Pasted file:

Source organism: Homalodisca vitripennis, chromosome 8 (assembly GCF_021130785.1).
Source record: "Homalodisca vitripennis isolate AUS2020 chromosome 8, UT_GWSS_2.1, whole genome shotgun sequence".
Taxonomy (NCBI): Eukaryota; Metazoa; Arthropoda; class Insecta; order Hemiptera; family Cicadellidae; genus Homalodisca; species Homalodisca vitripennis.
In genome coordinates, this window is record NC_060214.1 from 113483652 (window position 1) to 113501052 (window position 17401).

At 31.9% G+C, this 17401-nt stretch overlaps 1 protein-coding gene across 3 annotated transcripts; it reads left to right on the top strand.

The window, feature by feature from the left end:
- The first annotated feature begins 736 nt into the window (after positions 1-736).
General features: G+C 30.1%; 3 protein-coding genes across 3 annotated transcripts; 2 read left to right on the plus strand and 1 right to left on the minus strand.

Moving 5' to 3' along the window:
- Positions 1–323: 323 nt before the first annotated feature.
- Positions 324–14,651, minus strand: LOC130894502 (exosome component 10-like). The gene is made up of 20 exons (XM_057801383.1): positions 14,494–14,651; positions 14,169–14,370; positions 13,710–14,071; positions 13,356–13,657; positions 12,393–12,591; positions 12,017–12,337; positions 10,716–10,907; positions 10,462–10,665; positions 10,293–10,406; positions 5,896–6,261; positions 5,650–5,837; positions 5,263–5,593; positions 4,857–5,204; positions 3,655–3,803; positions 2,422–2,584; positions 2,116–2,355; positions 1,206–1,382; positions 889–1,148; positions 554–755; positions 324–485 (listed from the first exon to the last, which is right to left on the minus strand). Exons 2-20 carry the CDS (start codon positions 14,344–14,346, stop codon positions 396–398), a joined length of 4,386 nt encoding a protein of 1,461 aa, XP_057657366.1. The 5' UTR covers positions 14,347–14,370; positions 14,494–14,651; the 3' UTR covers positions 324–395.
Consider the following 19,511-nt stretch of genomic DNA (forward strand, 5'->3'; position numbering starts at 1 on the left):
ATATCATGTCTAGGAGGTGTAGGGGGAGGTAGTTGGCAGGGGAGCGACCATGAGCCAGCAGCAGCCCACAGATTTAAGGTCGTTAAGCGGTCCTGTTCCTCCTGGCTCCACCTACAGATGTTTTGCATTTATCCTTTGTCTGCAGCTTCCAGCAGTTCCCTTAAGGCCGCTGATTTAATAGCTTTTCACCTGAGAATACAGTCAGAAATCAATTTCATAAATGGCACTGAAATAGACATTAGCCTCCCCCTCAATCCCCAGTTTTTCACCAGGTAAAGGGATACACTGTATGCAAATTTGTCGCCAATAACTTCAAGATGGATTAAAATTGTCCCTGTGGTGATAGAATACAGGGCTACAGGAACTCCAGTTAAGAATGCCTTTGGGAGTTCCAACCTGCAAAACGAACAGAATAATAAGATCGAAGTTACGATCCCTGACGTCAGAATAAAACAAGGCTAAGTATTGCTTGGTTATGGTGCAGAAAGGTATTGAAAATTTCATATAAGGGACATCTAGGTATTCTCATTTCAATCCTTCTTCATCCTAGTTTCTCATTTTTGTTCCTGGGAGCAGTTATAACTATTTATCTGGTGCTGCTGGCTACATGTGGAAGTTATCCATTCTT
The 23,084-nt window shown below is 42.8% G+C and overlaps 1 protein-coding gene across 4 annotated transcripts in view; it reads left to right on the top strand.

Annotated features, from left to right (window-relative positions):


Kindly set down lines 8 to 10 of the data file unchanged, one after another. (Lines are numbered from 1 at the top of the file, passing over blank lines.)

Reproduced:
General features: G+C 30.1%; 3 protein-coding genes across 3 annotated transcripts; 2 read left to right on the plus strand and 1 right to left on the minus strand.

Moving 5' to 3' along the window:
- Positions 1–323: 323 nt before the first annotated feature.